It is a story almost Shakespearean in its intrigue. 

Thank you for joining!
Oops! Something went wrong while submitting the form.


The tumble of voices falls silent. 

The lights come up.  

Bulbs illume a long, gleaming catwalk as a bubbly song fills the air. It takes a moment to place it despite the familiarity of the melody. A cover of Don McLean’s “American Pie,” stripped of its sorrow, sugared into an electronic confection. 

A lank, miserable figure saunters down the stage, hands in her pocket. Hair balled and puffed to one side — a second head — she wears a white vest, a delicate scarf, a glistening, belt-like necklace. 

And newspaper. 

Her trousers, baggy, but fastened with a studiously casual cordon, are made entirely of paper, broadsheets crafted for a narrow body. 

Taken together the vision is striking: a peek into a glamorous, imagined demi-monde; comely agony. 

That was precisely what John Galliano had wanted. As he told a gobsmacked press after the 2000 show, he’d been inspired by his encounters with Paris’s homeless, passing them as he ran along the Seine. 

Some of these people are like impresarios, their coats worn over their shoulders and their hats worn at a certain angle. It's fantastic.

Fantastic, perhaps, but witless, too. Can genius be moronic? Anyone that heard the plan for a luxury brand to take inspiration from the homeless should have recognized the noisome condescension of the extremely wealthy aping, romanticizing the poor. Miniature bottles of liquor jangled alongside spoons and at models' waists; cigarette burns mottled fabric. 

(Zoolander would brilliantly lampoon the absurdity of Galliano’s collection just a year later with the titular character modeling “Derelicte,” a line from the film’s villain Mugatu, “inspired by the very homeless, the vagrants, the crack whores that make this wonderful city so unique.”)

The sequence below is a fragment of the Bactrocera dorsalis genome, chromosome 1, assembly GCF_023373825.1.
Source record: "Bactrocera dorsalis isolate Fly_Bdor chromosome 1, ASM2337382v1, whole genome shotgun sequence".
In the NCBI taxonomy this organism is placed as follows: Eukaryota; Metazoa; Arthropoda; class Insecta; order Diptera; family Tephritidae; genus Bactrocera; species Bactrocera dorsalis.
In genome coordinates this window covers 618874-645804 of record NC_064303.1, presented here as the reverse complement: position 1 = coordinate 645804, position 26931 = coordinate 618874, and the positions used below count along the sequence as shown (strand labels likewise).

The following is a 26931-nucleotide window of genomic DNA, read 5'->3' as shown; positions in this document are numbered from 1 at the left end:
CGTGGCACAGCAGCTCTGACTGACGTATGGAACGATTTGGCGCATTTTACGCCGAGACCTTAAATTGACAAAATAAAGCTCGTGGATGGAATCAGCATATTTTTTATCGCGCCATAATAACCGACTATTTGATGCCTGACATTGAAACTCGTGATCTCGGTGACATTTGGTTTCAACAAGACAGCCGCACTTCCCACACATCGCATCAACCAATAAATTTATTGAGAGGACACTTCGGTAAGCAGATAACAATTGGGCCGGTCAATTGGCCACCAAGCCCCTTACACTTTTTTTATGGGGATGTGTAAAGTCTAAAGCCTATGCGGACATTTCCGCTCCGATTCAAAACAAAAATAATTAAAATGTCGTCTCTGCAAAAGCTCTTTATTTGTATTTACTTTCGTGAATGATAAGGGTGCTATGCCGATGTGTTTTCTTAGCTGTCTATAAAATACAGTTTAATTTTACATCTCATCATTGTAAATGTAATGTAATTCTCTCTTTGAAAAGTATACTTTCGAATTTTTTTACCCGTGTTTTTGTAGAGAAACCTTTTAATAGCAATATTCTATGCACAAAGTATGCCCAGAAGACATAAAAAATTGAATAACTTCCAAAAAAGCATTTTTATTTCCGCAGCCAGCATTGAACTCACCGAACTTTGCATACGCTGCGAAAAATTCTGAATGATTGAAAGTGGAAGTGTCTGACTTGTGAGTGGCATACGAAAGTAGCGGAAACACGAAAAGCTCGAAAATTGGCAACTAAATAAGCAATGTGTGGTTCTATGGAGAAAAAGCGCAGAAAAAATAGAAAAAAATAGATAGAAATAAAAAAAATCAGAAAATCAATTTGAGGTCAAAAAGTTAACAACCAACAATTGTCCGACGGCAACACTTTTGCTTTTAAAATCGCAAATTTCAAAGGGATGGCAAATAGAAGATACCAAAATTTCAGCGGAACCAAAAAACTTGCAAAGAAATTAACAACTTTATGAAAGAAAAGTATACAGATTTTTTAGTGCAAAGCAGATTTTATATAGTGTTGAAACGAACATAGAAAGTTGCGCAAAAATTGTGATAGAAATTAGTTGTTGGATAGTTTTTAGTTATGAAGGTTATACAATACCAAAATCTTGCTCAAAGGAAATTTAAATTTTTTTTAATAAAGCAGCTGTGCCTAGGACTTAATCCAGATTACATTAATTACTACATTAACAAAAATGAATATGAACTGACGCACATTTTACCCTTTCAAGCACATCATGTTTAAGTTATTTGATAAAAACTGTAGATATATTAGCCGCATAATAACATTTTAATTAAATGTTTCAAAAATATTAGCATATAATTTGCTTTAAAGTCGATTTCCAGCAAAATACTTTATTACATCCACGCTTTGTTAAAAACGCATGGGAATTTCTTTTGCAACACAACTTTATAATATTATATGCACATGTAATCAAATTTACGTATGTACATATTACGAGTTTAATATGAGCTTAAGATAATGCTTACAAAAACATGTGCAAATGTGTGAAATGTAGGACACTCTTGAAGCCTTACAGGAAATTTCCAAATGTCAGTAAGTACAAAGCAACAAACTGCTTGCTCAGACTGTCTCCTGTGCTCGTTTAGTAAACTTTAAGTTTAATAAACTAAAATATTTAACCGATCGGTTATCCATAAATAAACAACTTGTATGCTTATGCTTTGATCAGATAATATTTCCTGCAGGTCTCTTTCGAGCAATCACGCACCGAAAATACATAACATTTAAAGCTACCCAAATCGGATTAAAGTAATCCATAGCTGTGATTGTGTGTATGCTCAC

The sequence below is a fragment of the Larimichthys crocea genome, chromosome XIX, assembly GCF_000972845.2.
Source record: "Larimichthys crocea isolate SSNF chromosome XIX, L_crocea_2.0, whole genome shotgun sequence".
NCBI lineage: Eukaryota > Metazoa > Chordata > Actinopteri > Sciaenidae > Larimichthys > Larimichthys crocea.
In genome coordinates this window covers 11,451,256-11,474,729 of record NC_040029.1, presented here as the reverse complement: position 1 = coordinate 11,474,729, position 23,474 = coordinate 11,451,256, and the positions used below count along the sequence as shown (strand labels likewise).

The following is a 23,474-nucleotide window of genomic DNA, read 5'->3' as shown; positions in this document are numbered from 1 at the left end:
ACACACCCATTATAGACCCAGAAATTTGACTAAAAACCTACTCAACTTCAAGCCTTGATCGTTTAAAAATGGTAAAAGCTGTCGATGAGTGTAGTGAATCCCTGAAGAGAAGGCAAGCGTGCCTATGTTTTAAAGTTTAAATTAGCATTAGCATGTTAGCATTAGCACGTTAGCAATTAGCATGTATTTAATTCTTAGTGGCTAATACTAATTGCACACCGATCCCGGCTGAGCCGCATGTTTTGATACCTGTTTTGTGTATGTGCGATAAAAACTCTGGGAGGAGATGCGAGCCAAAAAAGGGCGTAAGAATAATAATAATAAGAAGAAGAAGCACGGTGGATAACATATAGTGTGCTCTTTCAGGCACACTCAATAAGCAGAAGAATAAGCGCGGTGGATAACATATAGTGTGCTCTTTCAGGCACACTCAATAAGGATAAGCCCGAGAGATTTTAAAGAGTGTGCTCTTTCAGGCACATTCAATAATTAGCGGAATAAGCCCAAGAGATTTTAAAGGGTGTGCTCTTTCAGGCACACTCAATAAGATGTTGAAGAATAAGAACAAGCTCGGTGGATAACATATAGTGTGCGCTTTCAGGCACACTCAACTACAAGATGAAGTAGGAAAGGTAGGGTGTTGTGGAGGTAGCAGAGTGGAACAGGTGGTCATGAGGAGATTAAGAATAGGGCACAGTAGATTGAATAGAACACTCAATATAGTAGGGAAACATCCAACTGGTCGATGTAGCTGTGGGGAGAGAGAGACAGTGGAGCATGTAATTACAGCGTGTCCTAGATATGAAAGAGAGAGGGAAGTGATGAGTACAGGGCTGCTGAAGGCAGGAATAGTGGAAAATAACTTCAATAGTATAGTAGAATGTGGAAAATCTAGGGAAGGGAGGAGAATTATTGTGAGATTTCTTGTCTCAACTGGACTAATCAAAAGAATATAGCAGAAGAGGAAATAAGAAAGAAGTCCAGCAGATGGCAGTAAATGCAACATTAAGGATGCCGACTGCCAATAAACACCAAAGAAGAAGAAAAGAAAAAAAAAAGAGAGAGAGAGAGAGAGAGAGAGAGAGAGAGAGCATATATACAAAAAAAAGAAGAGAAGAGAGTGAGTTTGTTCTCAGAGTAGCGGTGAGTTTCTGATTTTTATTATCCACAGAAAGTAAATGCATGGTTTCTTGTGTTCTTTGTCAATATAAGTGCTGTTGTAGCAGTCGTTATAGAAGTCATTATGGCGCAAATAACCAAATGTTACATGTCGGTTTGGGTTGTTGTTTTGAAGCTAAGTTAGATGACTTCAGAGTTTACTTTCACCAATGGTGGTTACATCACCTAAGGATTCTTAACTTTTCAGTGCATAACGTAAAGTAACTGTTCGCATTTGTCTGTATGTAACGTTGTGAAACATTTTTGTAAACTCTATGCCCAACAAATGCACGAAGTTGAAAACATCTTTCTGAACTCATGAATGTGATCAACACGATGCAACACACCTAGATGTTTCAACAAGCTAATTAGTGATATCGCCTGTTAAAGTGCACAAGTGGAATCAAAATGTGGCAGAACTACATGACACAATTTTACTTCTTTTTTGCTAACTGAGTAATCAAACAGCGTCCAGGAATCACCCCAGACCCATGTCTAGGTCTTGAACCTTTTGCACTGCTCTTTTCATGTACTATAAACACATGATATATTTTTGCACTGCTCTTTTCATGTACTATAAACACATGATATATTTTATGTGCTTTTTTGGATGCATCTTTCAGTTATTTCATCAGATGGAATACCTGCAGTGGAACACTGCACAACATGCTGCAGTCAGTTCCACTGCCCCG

Whatever controversy it stoked, it didn’t matter; Galliano’s collection was a smash. As the designer gloated, “'One can't go into a restaurant without hearing fantastic young ladies talking about the fraying of tulle of the Christian Dior show.” Within a year, Dior had turned his fragile newsprint pantaloons into a commercially successful fabric collection.

It could only have happened at the conglomerate for which Galliano worked: LVMH. Forged from a trio of luxury brands in the late-1980s, LVMH has matured into the undisputed leader of luxury under the stewardship of CEO Bernard Arnault. It has done so animated by a uniquely artist-led philosophy, respect for heritage craftsmanship, and a knack for managing generational change. With creativity (and the creator economy) playing a more prominent role in the tech sector, LVMH’s wisdom feels particularly applicable. 

The company will need to draw on all of those talents over the next ten years. As the singular Arnault traverses his eighth decade, couture is captivated by new fashions, and competitors jockey to take a pop at the champ, LVMH’s future looks uncertain for the first time in thirty years. 

In today’s briefing, we’ll explore: 

  1. LVMH’s contentious formation
  2. The company’s decentralized “Maison” structure
  3. The extraordinary philosophy guiding the business
  4. Threats to another generation of excellence

The Rise of Arnault 

The first thing to know about Bernard Arnault is this: you must never invite him in. Like the fox that charms his way into the henhouse or the business world’s Babadook, the Frenchman has mastered the art of gaining access, then pressing his advantage. As the man himself once said, “in business, the secret is to seize opportunities.”

The world’s fourth-richest man has done so better than just about anyone else. Over the past half a century, Arnault has shown the ruthlessness, cunning, and vision to turn moments of uncertainty into defining triumphs. 

It is a story almost Shakespearean in its intrigue.